But many musical vacations aren't concert related, nor intentionally "musical." I vividly remember "Rhinestone Cowboy" being played on the radio nonstop during a trip to Atlanta as a child. If I hear that song now I can think of nothing but being 6 or 7 years old, flopping around in our un-air-conditioned, early ’70s VW bug's cubby hole, the small compartment between the backseat and the engine. We not only didn't wear seatbelts or sit in carseats back then — we were allowed to play in literally the most dangerous spot in the tiny death trap.
I remember an L.A. trip the month the Beastie Boys dropped Check You Head. I played it nonstop on a Walkman and arrived in Los Angeles to discover everyone dressed exactly like Adam, Mike and Adam. I found the summertime wearing of winter hats hilarious. It seemed all based on one music video and an album cover.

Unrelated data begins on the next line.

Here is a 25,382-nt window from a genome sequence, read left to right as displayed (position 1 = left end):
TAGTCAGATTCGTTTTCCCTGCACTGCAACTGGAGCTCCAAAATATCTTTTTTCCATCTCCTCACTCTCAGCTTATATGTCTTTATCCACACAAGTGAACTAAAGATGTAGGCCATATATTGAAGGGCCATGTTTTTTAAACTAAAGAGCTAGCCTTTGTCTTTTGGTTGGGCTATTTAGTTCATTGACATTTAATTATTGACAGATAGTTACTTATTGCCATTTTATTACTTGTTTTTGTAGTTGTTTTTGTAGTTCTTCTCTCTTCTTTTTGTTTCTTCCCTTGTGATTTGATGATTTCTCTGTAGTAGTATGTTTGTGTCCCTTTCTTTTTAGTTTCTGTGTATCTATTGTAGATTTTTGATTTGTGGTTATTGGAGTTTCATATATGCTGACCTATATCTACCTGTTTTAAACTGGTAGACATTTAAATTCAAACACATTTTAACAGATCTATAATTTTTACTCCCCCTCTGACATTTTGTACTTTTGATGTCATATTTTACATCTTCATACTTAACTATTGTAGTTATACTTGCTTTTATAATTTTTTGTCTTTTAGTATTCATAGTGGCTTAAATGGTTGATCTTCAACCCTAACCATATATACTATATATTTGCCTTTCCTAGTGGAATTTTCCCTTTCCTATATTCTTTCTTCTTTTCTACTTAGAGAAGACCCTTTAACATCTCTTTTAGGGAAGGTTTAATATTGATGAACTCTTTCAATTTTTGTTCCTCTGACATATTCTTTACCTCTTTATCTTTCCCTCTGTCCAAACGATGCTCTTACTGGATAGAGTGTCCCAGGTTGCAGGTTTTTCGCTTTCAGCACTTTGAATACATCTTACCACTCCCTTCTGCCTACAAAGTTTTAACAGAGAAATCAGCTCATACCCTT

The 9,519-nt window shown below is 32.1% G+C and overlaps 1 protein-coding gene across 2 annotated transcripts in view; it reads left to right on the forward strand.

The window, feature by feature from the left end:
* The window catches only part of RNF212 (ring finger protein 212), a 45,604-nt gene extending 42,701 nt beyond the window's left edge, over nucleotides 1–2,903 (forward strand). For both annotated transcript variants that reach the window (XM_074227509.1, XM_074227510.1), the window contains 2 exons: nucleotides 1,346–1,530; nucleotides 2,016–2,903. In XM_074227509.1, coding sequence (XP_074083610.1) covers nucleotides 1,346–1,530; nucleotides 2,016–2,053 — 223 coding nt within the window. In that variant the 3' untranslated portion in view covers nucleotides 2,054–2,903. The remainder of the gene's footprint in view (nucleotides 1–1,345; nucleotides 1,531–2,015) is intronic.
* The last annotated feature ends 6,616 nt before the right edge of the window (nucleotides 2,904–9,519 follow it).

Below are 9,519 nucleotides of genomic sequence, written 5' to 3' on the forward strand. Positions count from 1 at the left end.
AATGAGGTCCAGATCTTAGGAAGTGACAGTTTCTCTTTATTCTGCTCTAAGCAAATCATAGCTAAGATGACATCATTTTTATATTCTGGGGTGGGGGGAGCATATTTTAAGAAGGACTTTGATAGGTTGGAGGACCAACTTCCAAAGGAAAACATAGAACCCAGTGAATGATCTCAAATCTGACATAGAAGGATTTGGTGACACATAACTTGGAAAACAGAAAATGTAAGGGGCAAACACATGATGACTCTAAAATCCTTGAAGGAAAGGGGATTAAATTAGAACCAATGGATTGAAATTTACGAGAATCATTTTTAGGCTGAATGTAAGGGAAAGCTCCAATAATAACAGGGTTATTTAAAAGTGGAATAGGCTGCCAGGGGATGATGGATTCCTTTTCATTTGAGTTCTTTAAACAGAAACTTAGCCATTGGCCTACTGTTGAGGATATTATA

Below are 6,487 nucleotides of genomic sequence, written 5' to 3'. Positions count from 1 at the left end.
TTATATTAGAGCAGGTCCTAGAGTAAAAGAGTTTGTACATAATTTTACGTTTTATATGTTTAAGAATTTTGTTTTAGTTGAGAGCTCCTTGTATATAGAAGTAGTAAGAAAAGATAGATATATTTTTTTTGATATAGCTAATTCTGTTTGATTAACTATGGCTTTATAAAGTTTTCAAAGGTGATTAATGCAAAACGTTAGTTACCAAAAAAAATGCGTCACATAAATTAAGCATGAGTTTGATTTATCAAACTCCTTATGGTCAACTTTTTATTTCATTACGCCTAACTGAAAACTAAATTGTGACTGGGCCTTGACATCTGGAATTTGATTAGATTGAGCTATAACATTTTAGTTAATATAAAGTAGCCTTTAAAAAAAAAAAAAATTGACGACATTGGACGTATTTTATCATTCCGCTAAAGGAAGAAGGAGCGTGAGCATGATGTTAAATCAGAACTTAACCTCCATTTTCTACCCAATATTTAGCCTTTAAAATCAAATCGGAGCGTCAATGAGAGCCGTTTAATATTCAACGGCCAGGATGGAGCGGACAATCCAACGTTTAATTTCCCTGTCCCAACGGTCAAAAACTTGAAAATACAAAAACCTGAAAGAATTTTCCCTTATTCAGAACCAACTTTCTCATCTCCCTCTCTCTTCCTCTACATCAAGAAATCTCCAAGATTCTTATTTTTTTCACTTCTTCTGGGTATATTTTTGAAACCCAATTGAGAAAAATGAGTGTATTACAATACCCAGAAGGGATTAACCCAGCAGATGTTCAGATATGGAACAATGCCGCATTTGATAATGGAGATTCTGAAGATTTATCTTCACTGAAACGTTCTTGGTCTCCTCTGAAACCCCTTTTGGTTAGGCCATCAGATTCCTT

That same trip I developed a supernatural bond with Jane's Addiction's Nothing's Shocking and Smashing Pumpkins' Gish. I listened to both several times on that trusty Walkman as I sat alone on a Pacific Coast beach, mesmerized by the moon's reflection on the vast, dark ocean mirror, the sound of waves crashing perfectly in time with the music's hypnotic psychedelics, just figuring my life philosophy out, scared but excited for whatever the future held.
I've had some great odd music-related coincidences on summer trips, as well. As I giddily drove over the horizon on my summer journey to New York City to intern for several months with an editor and caught my first glimpse of the always jaw-dropping skyline of Manhattan, the dance remix version of "Miles Iz Dead" by personal hometown heroes of mine, The Afghan Whigs, just happened to come on the terrestrial radio station to which we were listening. It would be the no-brainer soundtrack selection had it been a scene in the movie of my life.